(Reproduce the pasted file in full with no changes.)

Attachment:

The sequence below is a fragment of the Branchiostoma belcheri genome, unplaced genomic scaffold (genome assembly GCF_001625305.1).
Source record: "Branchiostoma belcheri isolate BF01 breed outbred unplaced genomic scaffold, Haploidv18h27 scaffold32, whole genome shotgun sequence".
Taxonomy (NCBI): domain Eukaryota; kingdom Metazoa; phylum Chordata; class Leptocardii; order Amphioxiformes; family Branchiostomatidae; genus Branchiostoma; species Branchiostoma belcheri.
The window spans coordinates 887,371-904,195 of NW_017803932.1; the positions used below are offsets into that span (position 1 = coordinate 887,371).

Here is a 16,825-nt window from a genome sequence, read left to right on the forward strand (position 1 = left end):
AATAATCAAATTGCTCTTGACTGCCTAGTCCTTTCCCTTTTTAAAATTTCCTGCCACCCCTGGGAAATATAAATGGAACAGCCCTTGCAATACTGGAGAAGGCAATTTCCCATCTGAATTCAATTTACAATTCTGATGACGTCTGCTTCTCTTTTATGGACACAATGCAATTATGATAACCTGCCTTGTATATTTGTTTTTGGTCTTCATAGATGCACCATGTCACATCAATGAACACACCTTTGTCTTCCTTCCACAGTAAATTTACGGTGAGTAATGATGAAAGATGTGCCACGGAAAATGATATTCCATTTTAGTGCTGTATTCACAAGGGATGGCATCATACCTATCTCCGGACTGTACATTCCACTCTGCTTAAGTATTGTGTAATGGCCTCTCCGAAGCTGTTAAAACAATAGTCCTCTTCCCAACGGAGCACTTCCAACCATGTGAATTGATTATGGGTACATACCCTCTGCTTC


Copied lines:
The sequence below is a fragment of the Branchiostoma belcheri genome, unplaced genomic scaffold (genome assembly GCF_001625305.1).
Source record: "Branchiostoma belcheri isolate BF01 breed outbred unplaced genomic scaffold, Haploidv18h27 scaffold32, whole genome shotgun sequence".
Taxonomy (NCBI): domain Eukaryota; kingdom Metazoa; phylum Chordata; class Leptocardii; order Amphioxiformes; family Branchiostomatidae; genus Branchiostoma; species Branchiostoma belcheri.
The window spans coordinates 887,371-904,195 of NW_017803932.1; the positions used below are offsets into that span (position 1 = coordinate 887,371).

Here is a 16,825-nt window from a genome sequence, read left to right on the forward strand (position 1 = left end):
AATAATCAAATTGCTCTTGACTGCCTAGTCCTTTCCCTTTTTAAAATTTCCTGCCACCCCTGGGAAATATAAATGGAACAGCCCTTGCAATACTGGAGAAGGCAATTTCCCATCTGAATTCAATTTACAATTCTGATGACGTCTGCTTCTCTTTTATGGACACAATGCAATTATGATAACCTGCCTTGTATATTTGTTTTTGGTCTTCATAGATGCACCATGTCACATCAATGAACACACCTTTGTCTTCCTTCCACAGTAAATTTACGGTGAGTAATGATGAAAGATGTGCCACGGAAAATGATATTCCATTTTAGTGCTGTATTCACAAGGGATGGCATCATACCTATCTCCGGACTGTACATTCCACTCTGCTTAAGTATTGTGTAATGGCCTCTCCGAAGCTGTTAAAACAATAGTCCTCTTCCCAACGGAGCACTTCCAACCATGTGAATTGATTATGGGTACATACCCTCTGCTTC